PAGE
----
Miller et al. stated that, in low-SNR images, signal separation from noise can be achieved by computing power images from traditional magnitude data, over region of interest (ROI). It was shown that, if all the images in a T2 series convert to the corrected power images, the noise will average to zero and an exponential fit to the data from the power images yields a time constant of half of the true T2 value over an ROI. He et al. applied a noise correction method for T*2 measurement. They suggested that the T*2 decay curve in an ex vivo heart can be fitted by a monoexponential model and accurate T*2 measurements can be obtained with proper noise correction. Based on the work done by Miller et al., a method for voxelwise T2 calculation in low-SNR images of articular cartilage was established by Raya et al.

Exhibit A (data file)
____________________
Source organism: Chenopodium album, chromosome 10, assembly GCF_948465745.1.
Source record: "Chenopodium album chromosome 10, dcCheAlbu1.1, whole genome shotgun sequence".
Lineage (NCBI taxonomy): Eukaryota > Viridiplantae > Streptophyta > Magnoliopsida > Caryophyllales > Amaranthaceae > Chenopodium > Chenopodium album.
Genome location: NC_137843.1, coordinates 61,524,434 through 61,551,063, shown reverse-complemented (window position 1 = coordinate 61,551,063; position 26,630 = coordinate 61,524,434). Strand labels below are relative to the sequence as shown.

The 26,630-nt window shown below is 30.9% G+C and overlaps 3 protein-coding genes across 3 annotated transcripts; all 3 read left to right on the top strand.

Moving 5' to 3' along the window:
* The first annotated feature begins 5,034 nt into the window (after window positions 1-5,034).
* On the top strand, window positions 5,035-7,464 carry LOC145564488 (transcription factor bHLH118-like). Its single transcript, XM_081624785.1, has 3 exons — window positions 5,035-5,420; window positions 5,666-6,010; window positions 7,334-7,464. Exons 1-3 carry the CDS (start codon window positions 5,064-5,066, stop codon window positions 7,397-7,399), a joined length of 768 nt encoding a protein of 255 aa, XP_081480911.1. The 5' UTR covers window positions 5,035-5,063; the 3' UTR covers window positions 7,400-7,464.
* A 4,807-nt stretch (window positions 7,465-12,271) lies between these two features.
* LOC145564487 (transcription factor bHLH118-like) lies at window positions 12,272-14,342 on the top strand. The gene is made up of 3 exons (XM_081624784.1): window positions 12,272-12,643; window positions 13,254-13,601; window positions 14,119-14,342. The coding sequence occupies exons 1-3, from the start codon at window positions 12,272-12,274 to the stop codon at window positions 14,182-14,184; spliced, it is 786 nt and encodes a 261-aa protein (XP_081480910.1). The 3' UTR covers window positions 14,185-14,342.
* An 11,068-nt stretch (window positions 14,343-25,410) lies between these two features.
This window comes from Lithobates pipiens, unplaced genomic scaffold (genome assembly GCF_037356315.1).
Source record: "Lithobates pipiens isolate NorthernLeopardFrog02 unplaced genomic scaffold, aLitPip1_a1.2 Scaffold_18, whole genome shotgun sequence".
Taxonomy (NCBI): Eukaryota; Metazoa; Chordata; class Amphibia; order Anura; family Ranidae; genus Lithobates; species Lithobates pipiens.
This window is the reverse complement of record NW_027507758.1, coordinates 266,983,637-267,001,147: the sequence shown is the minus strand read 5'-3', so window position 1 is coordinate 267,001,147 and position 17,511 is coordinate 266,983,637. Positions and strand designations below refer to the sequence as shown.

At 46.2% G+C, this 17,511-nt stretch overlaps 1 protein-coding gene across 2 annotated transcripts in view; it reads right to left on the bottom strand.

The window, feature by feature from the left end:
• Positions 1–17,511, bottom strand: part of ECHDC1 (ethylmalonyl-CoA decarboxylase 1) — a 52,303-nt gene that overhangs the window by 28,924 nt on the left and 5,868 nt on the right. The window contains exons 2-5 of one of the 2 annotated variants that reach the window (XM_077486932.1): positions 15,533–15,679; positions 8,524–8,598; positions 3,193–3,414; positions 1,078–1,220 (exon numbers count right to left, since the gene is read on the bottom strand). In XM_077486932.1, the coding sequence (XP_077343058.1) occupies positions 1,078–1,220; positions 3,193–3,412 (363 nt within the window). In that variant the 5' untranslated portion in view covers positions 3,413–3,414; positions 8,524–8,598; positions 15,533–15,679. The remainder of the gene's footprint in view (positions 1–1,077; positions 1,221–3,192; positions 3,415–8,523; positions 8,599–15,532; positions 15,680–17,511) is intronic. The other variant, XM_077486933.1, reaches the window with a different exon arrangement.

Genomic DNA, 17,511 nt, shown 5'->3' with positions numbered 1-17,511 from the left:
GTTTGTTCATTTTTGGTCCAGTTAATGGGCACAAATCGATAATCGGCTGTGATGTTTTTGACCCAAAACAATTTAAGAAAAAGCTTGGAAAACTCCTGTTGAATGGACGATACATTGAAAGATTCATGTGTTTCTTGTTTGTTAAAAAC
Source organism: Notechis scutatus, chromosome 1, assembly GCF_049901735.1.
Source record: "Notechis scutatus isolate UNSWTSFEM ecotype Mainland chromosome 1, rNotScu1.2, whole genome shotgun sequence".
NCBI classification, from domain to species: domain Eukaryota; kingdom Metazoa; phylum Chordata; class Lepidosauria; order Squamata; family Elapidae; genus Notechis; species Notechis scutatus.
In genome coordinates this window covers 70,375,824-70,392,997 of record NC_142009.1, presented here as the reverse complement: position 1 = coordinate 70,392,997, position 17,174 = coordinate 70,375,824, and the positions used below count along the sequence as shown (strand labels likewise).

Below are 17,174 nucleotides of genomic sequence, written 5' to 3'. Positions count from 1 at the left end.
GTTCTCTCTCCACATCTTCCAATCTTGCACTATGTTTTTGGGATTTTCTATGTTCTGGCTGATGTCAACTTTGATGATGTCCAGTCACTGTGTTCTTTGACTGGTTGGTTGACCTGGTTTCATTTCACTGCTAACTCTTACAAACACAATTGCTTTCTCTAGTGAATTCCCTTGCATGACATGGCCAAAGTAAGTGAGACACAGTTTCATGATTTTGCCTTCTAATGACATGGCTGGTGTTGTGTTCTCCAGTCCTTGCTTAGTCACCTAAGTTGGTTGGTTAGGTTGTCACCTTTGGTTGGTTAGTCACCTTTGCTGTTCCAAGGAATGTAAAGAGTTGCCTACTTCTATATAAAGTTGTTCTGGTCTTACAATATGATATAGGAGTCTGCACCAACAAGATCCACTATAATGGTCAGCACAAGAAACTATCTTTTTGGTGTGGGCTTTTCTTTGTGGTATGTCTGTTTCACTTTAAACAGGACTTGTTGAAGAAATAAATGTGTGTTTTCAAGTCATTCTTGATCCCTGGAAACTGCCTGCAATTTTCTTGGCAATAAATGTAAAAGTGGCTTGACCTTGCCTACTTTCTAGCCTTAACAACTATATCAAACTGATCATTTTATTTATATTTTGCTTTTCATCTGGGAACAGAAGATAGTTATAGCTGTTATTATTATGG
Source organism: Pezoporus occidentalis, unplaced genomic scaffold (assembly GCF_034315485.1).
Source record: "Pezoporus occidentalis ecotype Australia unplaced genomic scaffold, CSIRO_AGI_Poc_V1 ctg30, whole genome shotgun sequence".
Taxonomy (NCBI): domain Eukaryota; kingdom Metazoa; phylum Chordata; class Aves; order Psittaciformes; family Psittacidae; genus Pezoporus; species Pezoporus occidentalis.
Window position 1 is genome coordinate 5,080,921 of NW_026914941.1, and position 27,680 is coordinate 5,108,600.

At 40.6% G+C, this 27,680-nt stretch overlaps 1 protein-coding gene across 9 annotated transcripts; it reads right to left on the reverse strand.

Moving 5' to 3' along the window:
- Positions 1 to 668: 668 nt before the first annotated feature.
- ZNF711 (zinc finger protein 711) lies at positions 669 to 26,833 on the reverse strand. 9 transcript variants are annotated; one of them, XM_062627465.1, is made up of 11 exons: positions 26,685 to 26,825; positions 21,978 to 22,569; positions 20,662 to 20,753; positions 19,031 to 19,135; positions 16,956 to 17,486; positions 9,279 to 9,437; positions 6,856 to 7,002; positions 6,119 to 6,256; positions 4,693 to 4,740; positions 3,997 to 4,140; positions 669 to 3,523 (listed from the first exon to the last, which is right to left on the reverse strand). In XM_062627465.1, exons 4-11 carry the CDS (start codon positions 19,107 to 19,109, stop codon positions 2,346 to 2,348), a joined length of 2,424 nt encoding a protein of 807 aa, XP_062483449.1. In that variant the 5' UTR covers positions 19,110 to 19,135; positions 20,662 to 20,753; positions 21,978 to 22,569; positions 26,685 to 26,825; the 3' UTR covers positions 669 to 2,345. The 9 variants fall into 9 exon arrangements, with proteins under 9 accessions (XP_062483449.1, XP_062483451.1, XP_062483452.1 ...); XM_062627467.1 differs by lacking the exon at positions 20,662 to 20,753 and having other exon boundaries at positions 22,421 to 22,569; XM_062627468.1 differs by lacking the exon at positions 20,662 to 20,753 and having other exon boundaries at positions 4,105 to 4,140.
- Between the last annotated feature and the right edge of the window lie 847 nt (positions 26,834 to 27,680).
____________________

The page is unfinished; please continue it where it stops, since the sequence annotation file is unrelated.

Miller and Joseph applied a noise correction algorithm for analysis of heterogeneous media, which is independent of signal strength, although the feasibility was not investigated.
To calculate R2 in low-SNR images of LD gel dosimeters, analysis should be performed using a new quantification method which takes into account the noise distribution. In this work, we have established a new quantification method based on a noise-corrected algorithm to calculate R2 values from heterogeneous and low-SNR images of lung-equivalent gel dosimeters. The performance of the method is evaluated in terms of dose resolution, sensitivity, and detectable dynamic dose range of LD polymer dosimeter gels. Results are compared with MLE-R and VAREC quantification methods.
| > Materials and Methods|| |